based at the Everglades Research and Edu-
cation Center in Belle Glade, on June 30th,
2000. Rob is returning to the Agronomy
Department at UF having earned his M.S.
degree here in 1992. He subsequently
completed a Ph.D. in the Department of
Soil and Crop Science at Texas A & M
University in 1996, with a research project
investigating environmental resource use

in sorghum-cowpea intercropping. After
completing his Ph.D., Rob became anAg-
ronomic Research Fellow with the
Rockefeller Foundation in Malawi, inves-
tigating cropping systems that improve
productivity in the smallholder sector.
This work focused on improving soil fer-
tility in maize-based cropping systems us-
ing various organic matter technologies,
such as food legume rotations and green
manure intercrops.
Rob's research and extension respon-
sibilities in Malawi have prepared him
well for his new job in Belle Glade, which
has a 50% research and 50% extension
appointment. His primary research focus
Gilbert continued on page 3

Volume Ten Issue Two

Fall 2000

*I,-, .' L I **.f.. J A ,- J Sk,,, r

Agronomy Department

College of Agricultural
and Life Sciences

Institute of Food
and Agricultural Sciences

University of Florida

Dr. Jerry Bennett

Dr. Alison Fox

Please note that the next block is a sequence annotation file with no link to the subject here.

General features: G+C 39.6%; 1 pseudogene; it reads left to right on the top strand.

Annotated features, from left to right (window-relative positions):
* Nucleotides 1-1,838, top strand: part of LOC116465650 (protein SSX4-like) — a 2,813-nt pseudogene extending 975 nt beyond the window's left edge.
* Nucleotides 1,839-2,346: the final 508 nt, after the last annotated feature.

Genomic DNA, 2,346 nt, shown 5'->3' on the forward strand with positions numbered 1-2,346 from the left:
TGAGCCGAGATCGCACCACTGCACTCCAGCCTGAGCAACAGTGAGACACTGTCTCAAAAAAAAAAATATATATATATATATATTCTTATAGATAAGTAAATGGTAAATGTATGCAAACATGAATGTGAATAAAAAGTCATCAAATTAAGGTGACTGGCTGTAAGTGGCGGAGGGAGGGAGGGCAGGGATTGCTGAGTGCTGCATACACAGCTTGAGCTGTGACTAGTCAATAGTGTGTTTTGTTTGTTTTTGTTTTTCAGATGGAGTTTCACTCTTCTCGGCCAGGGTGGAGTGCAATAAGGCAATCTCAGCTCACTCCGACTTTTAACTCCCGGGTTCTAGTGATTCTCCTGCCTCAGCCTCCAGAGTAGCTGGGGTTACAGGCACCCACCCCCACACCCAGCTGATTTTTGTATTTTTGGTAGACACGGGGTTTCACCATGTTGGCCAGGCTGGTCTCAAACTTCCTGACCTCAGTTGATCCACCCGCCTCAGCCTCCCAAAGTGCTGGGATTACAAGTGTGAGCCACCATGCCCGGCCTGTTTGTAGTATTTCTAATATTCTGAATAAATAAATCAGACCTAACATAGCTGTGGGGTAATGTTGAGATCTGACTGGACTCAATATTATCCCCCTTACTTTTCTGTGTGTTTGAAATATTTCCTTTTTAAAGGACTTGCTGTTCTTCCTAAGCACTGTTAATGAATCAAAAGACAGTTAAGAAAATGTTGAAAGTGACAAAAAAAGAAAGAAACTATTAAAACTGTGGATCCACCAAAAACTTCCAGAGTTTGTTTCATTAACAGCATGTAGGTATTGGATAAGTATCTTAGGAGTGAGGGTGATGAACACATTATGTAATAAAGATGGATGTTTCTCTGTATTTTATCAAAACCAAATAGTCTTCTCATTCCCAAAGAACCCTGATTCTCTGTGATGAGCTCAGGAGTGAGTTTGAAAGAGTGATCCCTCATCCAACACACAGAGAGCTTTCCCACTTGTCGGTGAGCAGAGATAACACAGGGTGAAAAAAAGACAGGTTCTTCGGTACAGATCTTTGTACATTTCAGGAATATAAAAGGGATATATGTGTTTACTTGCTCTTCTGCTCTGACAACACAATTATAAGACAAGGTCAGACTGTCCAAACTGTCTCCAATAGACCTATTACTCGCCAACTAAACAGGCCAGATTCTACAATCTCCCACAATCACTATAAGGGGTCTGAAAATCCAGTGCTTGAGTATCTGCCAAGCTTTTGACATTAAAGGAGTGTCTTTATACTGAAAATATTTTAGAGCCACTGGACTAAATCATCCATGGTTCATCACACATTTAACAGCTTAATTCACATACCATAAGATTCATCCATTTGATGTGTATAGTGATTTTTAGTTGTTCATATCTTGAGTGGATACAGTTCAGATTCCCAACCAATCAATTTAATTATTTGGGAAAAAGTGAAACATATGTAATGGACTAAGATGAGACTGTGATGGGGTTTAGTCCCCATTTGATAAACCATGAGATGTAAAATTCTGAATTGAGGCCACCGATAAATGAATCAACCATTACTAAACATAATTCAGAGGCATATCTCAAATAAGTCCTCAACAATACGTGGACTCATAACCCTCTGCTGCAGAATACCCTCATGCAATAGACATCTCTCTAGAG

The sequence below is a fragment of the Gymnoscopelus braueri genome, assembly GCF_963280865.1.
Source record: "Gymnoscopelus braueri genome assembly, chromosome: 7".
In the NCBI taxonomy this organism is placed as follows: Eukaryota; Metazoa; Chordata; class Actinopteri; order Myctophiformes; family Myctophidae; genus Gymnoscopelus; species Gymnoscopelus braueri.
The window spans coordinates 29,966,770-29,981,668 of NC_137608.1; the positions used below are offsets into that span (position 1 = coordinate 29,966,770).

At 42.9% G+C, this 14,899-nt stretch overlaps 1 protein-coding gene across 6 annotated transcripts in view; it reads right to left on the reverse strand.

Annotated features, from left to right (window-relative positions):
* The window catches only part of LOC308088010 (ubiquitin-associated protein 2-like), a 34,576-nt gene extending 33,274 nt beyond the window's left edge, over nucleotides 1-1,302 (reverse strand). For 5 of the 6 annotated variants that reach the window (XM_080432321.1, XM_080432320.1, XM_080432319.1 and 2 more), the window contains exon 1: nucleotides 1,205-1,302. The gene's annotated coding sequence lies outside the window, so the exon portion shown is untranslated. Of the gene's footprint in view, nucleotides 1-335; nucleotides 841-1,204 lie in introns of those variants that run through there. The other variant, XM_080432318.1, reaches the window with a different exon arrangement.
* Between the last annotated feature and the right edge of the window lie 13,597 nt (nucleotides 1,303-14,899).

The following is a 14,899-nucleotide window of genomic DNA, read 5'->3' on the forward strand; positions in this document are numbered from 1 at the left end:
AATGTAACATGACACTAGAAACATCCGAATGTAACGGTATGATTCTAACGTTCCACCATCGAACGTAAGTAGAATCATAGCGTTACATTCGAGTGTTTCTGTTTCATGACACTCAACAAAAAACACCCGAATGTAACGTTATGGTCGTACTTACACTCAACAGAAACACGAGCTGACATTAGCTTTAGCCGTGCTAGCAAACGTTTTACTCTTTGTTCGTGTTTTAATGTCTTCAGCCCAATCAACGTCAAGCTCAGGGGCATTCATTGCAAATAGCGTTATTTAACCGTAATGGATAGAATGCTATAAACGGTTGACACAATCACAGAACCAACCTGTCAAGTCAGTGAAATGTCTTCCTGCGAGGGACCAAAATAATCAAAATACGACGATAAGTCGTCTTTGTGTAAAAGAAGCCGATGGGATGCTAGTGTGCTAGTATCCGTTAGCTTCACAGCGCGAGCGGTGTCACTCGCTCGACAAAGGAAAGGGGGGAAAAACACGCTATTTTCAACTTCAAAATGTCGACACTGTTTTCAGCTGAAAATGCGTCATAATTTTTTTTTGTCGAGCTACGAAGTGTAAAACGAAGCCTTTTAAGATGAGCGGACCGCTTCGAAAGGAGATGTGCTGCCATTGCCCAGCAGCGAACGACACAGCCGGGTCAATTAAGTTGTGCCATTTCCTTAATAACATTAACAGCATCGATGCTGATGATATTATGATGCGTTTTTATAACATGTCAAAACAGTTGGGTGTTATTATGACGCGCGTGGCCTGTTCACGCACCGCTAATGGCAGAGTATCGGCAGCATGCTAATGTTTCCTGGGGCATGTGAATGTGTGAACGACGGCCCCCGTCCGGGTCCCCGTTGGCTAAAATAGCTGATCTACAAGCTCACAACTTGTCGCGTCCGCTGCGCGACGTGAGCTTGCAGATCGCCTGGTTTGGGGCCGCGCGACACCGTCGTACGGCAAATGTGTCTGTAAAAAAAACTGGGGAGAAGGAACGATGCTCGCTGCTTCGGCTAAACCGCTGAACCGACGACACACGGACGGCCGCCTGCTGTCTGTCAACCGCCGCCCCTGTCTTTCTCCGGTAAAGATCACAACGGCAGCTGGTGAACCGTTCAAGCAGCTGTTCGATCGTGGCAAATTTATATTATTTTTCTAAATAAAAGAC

Eunice Mobley
Design & Layout

Traci Durden

P.O. Box 110500
Gainesville, Florida

Fax: 352-392-1840

AgroGator Online:
Many thanks to Nancy Byrdfor her
assistance during Traci leave.

AgroGator is published semiannually
for the faculty, staff, alumni and friends
of the Agronomy Department.
Comments and suggestions are

Faculty Awards

In June, Paul Mislevy, Professor of
Agronomy at the Range Cattle REC in
Ona, was presented with the 2000 Re-
searcher of the
Year Award at
the Annual
Meeting of the
S award is pre-
sented to re-
searchers who keep Florida's cattlemen
on the cutting edge of livestock produc-
tion by a lifetime of dedication to the
field of forages. The Association ac-
knowledges that this requires a constant
awareness of grower problems such as
winter forage production, nutritive
value, insects, forage fertilization, pas-
ture establishment, weed control, and
the associated economics, all subjects
of Paul's research program. Beyond his
Florida focus, Paul's forage research
has a strong international component,